8.Fraud analytics
9.Pricing analytics
10.Telecommunications
11.Supply Chain analytics
12.Transportation ana-

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According to
McKinsey Global
Institute, The
amount of data in
our world has been
exploding and analyzing large data,
so-called big data will become a key basis of
competition, underpinning new waves of
productivity growth, innovation, and consumer
surplus. MGI studied big data in five domains
healthcare in the United States, the public sector in Europe, retail in the United States, and
manufacturing and personal-location data
globally.

Big data can generate value in each. For example, a retailer using big data to the full
could increase its operating margin by more than 60 percent. Harnessing big data in
the public sector has enormous potential, too. If US healthcare were to use big data
creatively and effectively to drive efficiency and quality, the sector could create
more than $300 billion in value every year. Two-thirds of that would be in the form of
reducing US healthcare expenditure by about 8 percent. In the developed economies of Europe, government administrators could save more than 100 billion ($149
billion) in operational efficiency improvements alone by using big data, not including
using big data to reduce fraud and errors and boost the collection of tax revenues.
And users of services enabled by personal-location data could capture $600 billion in
consumer surplus.

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Common Business Problems in Telecom:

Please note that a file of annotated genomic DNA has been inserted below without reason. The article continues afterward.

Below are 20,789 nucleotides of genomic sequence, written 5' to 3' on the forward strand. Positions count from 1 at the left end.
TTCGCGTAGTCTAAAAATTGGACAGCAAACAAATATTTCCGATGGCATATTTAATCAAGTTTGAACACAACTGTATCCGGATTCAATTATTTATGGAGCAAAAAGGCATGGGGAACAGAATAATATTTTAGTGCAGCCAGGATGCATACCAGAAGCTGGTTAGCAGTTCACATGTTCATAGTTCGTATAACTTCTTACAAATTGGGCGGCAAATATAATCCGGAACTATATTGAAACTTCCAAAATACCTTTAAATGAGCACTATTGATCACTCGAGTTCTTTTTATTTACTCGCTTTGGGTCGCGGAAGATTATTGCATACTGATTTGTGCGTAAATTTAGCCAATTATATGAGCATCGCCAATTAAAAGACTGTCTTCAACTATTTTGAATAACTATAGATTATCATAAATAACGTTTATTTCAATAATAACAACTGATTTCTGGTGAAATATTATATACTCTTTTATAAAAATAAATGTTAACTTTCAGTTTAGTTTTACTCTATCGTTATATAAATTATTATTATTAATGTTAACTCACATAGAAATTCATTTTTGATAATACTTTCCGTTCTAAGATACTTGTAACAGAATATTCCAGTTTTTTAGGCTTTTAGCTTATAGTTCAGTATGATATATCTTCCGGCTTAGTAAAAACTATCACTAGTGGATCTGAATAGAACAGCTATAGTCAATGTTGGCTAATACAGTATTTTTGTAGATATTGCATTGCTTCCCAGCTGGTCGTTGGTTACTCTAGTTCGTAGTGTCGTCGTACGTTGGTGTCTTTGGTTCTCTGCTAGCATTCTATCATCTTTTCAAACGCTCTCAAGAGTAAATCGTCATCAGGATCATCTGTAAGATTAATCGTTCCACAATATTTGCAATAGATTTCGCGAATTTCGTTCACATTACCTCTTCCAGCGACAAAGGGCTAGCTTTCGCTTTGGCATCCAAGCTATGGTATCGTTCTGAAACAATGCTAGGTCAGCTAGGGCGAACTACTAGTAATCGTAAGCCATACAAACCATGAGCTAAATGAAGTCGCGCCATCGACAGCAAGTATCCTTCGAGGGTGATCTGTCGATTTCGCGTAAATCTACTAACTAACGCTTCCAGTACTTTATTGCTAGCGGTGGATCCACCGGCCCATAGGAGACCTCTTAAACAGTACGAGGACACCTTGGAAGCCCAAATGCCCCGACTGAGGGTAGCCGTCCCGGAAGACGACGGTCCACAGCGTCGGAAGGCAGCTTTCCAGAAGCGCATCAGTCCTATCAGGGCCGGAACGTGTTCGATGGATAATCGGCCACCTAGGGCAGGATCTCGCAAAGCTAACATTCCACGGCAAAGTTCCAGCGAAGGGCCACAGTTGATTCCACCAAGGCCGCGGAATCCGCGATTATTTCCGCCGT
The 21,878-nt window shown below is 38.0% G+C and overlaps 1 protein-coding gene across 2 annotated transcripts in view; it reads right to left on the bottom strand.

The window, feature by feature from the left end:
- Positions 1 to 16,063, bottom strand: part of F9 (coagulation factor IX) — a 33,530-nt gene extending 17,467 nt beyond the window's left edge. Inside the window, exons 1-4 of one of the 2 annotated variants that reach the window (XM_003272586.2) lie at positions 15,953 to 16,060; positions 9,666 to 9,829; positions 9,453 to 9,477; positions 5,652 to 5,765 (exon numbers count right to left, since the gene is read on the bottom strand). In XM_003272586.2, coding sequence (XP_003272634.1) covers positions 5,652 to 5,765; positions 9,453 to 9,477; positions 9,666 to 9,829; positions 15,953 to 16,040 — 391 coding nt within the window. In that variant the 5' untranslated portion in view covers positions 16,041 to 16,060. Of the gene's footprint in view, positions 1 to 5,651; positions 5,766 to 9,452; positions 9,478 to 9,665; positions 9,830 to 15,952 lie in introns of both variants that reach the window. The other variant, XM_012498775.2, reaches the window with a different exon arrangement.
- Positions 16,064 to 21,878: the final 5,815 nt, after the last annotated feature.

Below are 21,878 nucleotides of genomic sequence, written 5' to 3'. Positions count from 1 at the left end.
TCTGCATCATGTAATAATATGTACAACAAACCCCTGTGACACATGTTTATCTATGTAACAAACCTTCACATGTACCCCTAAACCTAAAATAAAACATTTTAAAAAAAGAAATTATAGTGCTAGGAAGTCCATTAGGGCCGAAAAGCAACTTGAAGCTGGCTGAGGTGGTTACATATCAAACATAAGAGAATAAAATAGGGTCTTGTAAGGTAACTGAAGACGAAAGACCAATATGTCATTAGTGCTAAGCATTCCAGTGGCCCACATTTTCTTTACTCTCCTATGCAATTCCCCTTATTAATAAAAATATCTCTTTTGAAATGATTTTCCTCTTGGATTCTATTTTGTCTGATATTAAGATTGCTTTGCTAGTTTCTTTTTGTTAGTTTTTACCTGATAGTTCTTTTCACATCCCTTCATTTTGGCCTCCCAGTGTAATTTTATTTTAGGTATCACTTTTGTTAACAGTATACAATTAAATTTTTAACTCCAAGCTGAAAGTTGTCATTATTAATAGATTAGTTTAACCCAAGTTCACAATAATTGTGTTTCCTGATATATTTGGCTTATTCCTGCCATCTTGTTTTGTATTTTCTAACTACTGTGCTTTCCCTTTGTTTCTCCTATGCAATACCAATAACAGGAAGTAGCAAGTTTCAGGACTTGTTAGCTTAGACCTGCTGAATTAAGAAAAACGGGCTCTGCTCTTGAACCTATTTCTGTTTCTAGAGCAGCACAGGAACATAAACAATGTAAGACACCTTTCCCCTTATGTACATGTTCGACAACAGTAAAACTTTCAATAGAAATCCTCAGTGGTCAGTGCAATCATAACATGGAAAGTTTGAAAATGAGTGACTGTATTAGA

Common Business Problems in Retail:


Customer churn is a common term used 1.Increase customer value and overall revboth in academia and practice to deenues
note the customers with propensity to
2.Reduce costs and increase operational
leave for competing companies. Acefficiency
cording to various estimates in European
3.Develop successful new products and sermobile service markets, churn rate
vices
reaches twenty-five to thirty percent annually. On the other hand financial anal- 4.Determine profitable sites for new stores
and improve existing stores
ysis and economic studies are in agreement that acquiring new customers is five 5.Communicate effectively between departments for better decision making
times as expensive compared to retaining existing customers.
Snapshot of Companies Using Analytics:
MoneyGram International uses analytics to detect and prevent money transfer
fraud before it impacts customers and has prevented more than US$37.7 million in
fraudulent transactions, reduced customer fraud complaints by 72 percent.
Primerica provides its representatives with the ability to drill down into sales data in
order to increase productivity and boost revenue. Primerica has more than 142
thousands licensed sales representatives.
T Mobile USA uses analytics to detect the influencers in the network and design lucrative customized offers to the influencers. In this way, they reduced the churn
rate by 25%.
Dillards uses analytics to improve its customer relationship management and merchandise management to deliver the right product at the right store.
Seton Healthcare Family uses analytics to detect patients who are at considerable
risk.
Del Monte Foods uses analytics to understand the macro variables like inflation
and how these variables impact the cost structure of the company.
Reliance Capital uses analytics to retain customer in its mutual fund business, to